Ahead of the 2020 election, Facebook announced that it would place a moratorium on new political ads, but a new study shows that despite that effort, users saw more political ads than the week before the ban.
Facebook's political ad policy—which essentially allows politicians to post whatever they want in ads, even if the information is false—has been met with fierce criticism. Amid that, Facebook announced in September that it would halt any new political ads from being shown to users in the week leading up to the 2020 election.
However, as experts pointed out, the one-week ban had a loophole—ads that were already approved could still run during the week ahead of the election, and advertisers could adjust who they wanted to target with the ad.
Damon McCoy, of New York University’s Online Political Ads Transparency Project, told the Daily Dot in late October that loophole created an "obvious strategy" for advertisers to "work in advance and do all your creative you want to run for that last week before the election and submit them and get them approved beforehand."
Ultimately, it left the question open as to what kind of difference, if any, Facebook's ad moratorium would have.
It appears the answer is not much.
Global Witness, a human rights group, released an analysis of political ads that ran between Oct. 28 and Nov. 3. It found that Facebook users were shown political ads 5.3 billion times during that span, a 5% increase than the week prior. Axios first reported on Global Witness's findings.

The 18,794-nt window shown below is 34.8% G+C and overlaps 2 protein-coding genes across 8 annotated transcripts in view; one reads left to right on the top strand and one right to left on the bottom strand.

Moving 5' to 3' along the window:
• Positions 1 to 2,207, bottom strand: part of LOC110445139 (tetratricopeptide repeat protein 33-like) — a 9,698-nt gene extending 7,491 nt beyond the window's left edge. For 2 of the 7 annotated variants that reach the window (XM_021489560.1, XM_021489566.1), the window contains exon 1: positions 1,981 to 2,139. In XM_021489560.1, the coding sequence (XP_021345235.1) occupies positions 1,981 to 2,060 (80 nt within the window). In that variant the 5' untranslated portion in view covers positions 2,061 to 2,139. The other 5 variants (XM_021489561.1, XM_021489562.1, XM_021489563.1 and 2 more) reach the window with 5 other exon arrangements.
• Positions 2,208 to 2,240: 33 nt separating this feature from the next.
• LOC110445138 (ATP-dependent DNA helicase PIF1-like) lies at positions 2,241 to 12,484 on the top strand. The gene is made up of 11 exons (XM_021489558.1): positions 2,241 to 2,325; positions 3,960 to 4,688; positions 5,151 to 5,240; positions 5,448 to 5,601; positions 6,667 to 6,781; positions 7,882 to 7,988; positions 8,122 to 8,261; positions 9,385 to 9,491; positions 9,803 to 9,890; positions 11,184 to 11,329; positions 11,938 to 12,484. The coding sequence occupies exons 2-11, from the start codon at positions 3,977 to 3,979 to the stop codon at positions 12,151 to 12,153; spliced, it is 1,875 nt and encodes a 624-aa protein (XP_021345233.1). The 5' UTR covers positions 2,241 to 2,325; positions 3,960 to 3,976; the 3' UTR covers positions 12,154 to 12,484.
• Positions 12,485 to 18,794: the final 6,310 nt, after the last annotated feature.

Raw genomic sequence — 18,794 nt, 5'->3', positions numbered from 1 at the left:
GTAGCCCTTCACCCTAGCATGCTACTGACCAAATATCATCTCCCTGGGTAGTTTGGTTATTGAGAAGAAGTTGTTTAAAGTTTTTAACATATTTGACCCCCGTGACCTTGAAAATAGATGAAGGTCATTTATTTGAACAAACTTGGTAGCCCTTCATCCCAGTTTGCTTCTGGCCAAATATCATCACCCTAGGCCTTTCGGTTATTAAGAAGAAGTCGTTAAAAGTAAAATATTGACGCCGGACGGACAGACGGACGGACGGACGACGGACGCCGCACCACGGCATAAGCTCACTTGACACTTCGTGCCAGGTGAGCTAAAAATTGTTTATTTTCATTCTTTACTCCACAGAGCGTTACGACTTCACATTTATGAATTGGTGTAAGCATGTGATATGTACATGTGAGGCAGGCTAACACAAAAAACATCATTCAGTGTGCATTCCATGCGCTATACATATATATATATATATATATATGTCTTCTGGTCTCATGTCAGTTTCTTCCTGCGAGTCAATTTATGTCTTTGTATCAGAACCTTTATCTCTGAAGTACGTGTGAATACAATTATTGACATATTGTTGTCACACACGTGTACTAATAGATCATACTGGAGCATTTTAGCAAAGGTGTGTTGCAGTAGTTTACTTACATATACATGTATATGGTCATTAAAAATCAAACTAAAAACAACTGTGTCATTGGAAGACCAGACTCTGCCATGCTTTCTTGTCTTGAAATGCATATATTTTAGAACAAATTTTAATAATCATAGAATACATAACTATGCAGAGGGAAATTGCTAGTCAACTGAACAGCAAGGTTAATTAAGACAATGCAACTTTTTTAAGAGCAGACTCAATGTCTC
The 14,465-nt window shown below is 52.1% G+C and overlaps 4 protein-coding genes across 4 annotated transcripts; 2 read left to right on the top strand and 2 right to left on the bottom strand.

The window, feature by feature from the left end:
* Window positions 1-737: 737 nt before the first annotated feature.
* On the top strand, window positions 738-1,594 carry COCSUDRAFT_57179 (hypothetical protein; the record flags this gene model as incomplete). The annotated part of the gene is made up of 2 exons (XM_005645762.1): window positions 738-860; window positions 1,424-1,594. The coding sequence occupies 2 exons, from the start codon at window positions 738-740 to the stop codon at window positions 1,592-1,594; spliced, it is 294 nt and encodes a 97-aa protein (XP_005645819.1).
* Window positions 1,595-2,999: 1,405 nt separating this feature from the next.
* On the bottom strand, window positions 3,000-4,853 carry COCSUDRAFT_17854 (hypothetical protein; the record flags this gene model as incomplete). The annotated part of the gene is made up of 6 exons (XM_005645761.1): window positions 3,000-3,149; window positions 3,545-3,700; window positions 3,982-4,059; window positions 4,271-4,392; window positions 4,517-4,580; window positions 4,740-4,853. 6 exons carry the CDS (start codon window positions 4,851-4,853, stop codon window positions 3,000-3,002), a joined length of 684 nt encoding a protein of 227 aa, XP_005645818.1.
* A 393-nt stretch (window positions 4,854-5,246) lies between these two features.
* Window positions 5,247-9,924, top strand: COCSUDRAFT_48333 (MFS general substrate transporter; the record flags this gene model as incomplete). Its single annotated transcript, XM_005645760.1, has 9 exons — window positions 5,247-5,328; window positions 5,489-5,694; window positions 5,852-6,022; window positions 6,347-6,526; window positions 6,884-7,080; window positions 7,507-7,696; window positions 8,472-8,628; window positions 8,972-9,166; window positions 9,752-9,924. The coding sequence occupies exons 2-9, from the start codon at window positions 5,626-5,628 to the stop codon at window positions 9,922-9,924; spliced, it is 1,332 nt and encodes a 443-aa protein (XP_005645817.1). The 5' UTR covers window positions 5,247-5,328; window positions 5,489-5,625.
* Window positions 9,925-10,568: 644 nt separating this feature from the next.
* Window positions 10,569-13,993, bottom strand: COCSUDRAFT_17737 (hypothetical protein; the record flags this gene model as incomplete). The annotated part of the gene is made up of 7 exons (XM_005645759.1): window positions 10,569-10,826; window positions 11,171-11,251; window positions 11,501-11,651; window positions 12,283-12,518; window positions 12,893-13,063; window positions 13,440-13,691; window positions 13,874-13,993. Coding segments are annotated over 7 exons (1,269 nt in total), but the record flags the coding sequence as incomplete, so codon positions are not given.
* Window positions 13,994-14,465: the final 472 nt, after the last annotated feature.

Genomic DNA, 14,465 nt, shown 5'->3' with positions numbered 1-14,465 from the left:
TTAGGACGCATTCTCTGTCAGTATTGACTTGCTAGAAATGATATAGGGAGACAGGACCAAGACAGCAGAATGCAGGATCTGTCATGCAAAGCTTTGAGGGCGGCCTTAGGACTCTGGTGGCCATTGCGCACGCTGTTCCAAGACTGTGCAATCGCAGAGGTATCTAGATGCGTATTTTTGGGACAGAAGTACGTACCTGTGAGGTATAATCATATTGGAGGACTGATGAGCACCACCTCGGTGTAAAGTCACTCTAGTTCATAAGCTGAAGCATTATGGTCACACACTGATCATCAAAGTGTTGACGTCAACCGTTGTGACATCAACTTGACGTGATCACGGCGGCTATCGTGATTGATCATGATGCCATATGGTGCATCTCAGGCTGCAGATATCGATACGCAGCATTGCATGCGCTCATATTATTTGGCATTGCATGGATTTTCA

"In an attempt to be seen to be doing something to address its concerning and outsized role in the U.S. presidential election, Facebook announced a measure that looked like it was putting its money where its mouth was—at first glance," Naomi Hirst, head of the digital threats campaign at Global Witness, said in a statement.
Facebook gave a statement to Global Witness and said that "requiring all political ads to be submitted 10 days before the election ensured our political ads library was fully populated in advance—and that all the ads would be available for scrutiny. This was an important measure to combat misinformation and it helped."
The social media giant also noted that third-party fact-checkers "set a new record for new fact checks in a single day" on Election Day.
Shortly after the election, Facebook announced that its new political ads moratorium would be extended for another month.